An examination of debt to pleasure by John Lanchester
One of my greatest pleasures is to eat, so I have to cook. I savor, therefore I cook. I love flavorful dishes made with fresh ingredients that cater to our four tastes – salty, sour, sweet and bitter – to create a complementary whole. Of course, there is now the fifth taste, unami, the expanding universe of soy sauce, which can amplify other inputs. I have just made an English pie, with chicken, mushrooms, a little bacon, seasoning and fresh herbs. It was moistened with broth and an egg before being baked in my own shortcrust pastry. Fresh sauce and vegetables on the side are enough. It therefore has sweet, salty and bitter, but lacks acidity. A squeeze of lemon on the vegetables will compensate.
For the extension, pick up a novel closely related to cooking and read it. Try the recipes, but proceed with caution. Cook things thoroughly before you commit to tasting. John Lanchester’s The Debt to Pleasure is my recommendation. It is a very original and very informative cookbook written by one Tarquin Winot, an expert in the field.
In one of the most original books I’ve ever read, John Lanchester creates a true anti-hero. Too often the concept is passed on to a character who is just a naughty boy doing naughty, often disgusting things, with the concept of “hero” often being ignored. Tarquin Winot, the anti-hero of La Dette au Plaisir, is a brilliant and knowledgeable cook. He’s also very creative, using ingredients that only those who could cook with a purpose would choose to use. He’s also something of a psychopath, maybe. It’s up to you to judge. But he survived to write his cookbook and is apparently enjoying his retirement, thanks to those he fed.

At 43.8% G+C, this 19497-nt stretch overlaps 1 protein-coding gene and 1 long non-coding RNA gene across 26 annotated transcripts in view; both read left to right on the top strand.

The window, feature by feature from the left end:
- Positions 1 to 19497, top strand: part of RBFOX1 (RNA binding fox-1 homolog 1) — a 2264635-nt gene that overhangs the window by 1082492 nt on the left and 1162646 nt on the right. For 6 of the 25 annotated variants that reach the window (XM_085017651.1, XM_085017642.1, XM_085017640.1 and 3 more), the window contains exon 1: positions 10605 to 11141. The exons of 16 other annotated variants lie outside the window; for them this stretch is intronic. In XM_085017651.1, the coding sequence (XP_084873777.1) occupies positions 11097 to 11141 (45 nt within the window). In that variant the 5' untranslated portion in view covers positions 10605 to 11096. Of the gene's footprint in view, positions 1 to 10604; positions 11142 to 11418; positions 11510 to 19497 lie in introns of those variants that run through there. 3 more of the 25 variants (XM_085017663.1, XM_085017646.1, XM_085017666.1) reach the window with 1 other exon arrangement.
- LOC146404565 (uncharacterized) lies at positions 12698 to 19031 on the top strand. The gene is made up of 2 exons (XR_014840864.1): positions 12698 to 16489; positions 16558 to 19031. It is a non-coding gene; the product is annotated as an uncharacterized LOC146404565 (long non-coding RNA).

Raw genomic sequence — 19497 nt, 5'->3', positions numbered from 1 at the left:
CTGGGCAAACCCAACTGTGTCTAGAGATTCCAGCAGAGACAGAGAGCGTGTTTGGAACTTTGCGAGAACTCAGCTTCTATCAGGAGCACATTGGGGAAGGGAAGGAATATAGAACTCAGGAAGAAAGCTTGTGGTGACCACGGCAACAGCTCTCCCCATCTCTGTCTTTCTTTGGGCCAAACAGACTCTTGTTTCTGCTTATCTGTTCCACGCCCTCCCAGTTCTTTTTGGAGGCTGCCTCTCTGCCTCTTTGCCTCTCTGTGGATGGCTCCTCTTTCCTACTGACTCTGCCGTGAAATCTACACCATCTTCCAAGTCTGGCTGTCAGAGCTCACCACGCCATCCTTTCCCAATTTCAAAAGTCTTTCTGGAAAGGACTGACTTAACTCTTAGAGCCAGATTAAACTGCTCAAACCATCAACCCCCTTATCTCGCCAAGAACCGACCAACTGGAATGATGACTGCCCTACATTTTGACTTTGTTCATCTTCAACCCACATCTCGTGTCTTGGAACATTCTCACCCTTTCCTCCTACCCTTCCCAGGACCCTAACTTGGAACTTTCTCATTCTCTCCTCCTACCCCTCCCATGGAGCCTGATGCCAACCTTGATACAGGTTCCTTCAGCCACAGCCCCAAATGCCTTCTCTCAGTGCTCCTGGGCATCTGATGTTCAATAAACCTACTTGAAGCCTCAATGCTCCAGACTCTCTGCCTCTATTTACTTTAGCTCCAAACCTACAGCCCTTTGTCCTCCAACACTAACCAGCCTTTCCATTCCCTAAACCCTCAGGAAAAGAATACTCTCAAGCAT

Debt to Pleasure is a superb novel. Tarquin’s narrative draws the perhaps unsuspecting reader into his world, evoking an empathy with and for the character. That we have only partially known this brilliant cook only becomes evident as we progress through his life, a life that he has peppered with his personal peccadilloes. But above all, Tarquin Winot is both a planner and a perfectionist. His culinary creations are thought out, written like dramas to provoke particular reactions, to achieve premeditated ends. They are equally successful, enjoyed by those who consume his concoctions, and ultimately they succeed precisely in the way he plans and executes.
From cover to cover, John Lanchester’s prose is a delight, as stimulating to the mind as his character’s creations can be to the palate. Flowery and extravagant, it can sometimes be too rich in butter and cream for some diets. But The Debt to Pleasure is a satisfying, surprising, and ultimately fulfilling read. Tarquin fulfills both aspects of the anti-hero, and ultimately we are faced with the nature of self-obsession and selfishness.